The New York Times reports: American involvement with the rebels so far has largely been through so-called operations rooms in Jordan and Turkey staffed by intelligence officials from the United States and other countries that have provided arms to limited numbers of vetted rebels. So far, the support provided has included light arms, ammunition and antitank missiles, which have helped the groups destroy government armor but have not resulted in major rebel advances or helped control the spread of ISIS.
“The United States can probably work with them to some extent, but they haven’t been hugely effective so far, which is why the Islamic State is there in the first place,” said Mr. Lund, the Syria analyst.
The support so far has been limited, leaving many rebels feeling that the aid is prolonging the war, not helping them win. And the fluidity of battlefield alliances in Syria means that even mainline rebels often end up fighting alongside the Nusra Front, whose suicide bombers are relied on by other groups to soften up government targets.
“Even the groups that the U.S. has trained tend to show up in the same trenches as the Nusra Front eventually, because they need them and they are fighting the same battles,” Mr. Lund said.
The operations rooms — known as the Military Operations Command — also have had their influence sapped by the spread of extremists.
Ahmed Naimeh, the top Syrian official in the operations room in Jordan, was captured by rebels during a visit to Syria this year, ironically while trying to unify local rebel groups. He has not been heard from since, and many suspect that the Nusra Front killed him.
An operations room in Turkey has provided support to a number of moderate groups in northern Syria, shifting the balance of power away from the Islamists, according to a report published this week by the International Crisis Group. But this, in addition to a decline in direct support from Persian Gulf states, has not strengthened the rebels, instead causing “a weakening of overall rebel capacity to halt regime gains in Aleppo and hold ISIS at bay to the east,” the report said. [Continue reading…]
McClatchy reports: In an effort to map out the ideological spectrum of Syria’s various rebel groups, Turkish and American officials used a color-coded scheme: green for trusted friends, red for clear-cut enemies and yellow for those in the middle.
That middle section turned into a point of contention when it became clear that the Turks were willing to work with groups that were anathema to the United States, including al Qaida’s Nusra Front and the hard-line Ahrar al Sham. Turkish officials seemed to be gambling that they could build a moderate rebel force by nudging groups in the middle toward the green, friendly category.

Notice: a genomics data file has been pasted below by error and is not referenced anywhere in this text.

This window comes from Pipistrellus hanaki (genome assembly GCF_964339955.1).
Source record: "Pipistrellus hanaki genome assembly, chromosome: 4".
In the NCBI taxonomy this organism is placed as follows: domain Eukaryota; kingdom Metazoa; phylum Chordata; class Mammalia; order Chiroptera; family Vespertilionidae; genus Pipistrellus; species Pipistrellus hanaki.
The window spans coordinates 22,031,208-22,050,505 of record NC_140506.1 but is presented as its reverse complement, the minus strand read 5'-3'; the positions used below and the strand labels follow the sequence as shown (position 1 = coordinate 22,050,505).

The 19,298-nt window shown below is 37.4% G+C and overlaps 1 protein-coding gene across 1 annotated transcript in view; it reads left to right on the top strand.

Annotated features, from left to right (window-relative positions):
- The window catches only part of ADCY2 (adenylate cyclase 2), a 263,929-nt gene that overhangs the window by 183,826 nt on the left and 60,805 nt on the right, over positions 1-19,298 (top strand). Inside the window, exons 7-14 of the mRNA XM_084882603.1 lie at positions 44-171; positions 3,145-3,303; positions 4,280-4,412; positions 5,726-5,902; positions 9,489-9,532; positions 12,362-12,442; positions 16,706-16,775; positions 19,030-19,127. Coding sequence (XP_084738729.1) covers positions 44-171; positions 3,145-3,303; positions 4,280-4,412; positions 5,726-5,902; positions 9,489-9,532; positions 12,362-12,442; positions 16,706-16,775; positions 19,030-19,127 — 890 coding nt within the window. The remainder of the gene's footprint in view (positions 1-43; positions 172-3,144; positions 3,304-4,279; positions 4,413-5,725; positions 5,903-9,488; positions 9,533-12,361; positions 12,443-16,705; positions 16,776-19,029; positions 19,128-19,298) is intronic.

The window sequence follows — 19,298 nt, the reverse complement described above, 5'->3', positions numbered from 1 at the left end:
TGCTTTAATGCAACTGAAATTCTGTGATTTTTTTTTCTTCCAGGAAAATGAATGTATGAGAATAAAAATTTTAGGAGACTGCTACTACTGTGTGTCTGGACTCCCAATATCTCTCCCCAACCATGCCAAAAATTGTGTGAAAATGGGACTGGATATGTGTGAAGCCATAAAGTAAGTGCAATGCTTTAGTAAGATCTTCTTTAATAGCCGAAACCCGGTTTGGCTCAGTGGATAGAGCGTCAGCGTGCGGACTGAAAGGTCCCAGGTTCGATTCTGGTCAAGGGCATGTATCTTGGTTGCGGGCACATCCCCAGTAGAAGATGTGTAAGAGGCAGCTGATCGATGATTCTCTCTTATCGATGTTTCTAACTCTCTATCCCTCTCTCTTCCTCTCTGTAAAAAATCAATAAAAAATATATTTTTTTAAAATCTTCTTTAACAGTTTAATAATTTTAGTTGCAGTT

“We said, ‘Yes, sure, OK, but a number of the groups that you’re working with, which you consider open to persuasion, we consider beyond the pale. And we will not work with them, and we’d rather you not work with them and we think they need to be blocked from transiting your borders,’ ” Francis Ricciardone, the U.S. ambassador to Turkey until last month, recalled Thursday in a media call arranged by the Atlantic Council foreign policy institute, where he’s now the director of the Middle East program.
“We ultimately had no choice but to agree to disagree,” Ricciardone said.
U.S. officials haven’t publicly acknowledged previously knowing that Turkey was providing assistance to Nusra, which the State Department designated a foreign terrorist organization in December 2012. Turkey’s Foreign Ministry didn’t respond to a request for comment.
Now the schism with Turkey, never resolved, is resurfacing in a more public way with President Barack Obama’s pledge to build a “moderate” Syrian rebel force as he wades deeper into the Middle East’s turmoil. When the United States and Muslim partners such as Turkey or Saudi Arabia clash over the very definition of “moderate,” who gets to decide the makeup of a coalition-backed rebel force? And no matter what it’s called, is Obama ready to accept the risk of backing a movement that’s widely viewed as too small, too weak and too untrustworthy to win? [Continue reading…]
The difficulty the U.S. faces in identifying which Syrian groups are fit to view as partners, is a product primarily of the ideological straightjacket inside which Washington operates.
U.S. officials who are obsessed by their own fear of being accused of unwittingly or intentionally offering support to extremists, are asking the wrong questions.
The exact political complexion of each group is of far less consequence than their proclivity to commit war crimes, level of corruption, and commitment to create an inclusive Syria. Whether a particular group can be dubbed “moderate” gives relatively little indication of how they would rank on those counts.
The fact that officials bemoan a paucity of reliable partners among the opposition groups says as much about the Obama administration’s willful neglect of the conflict as it says about the opposition.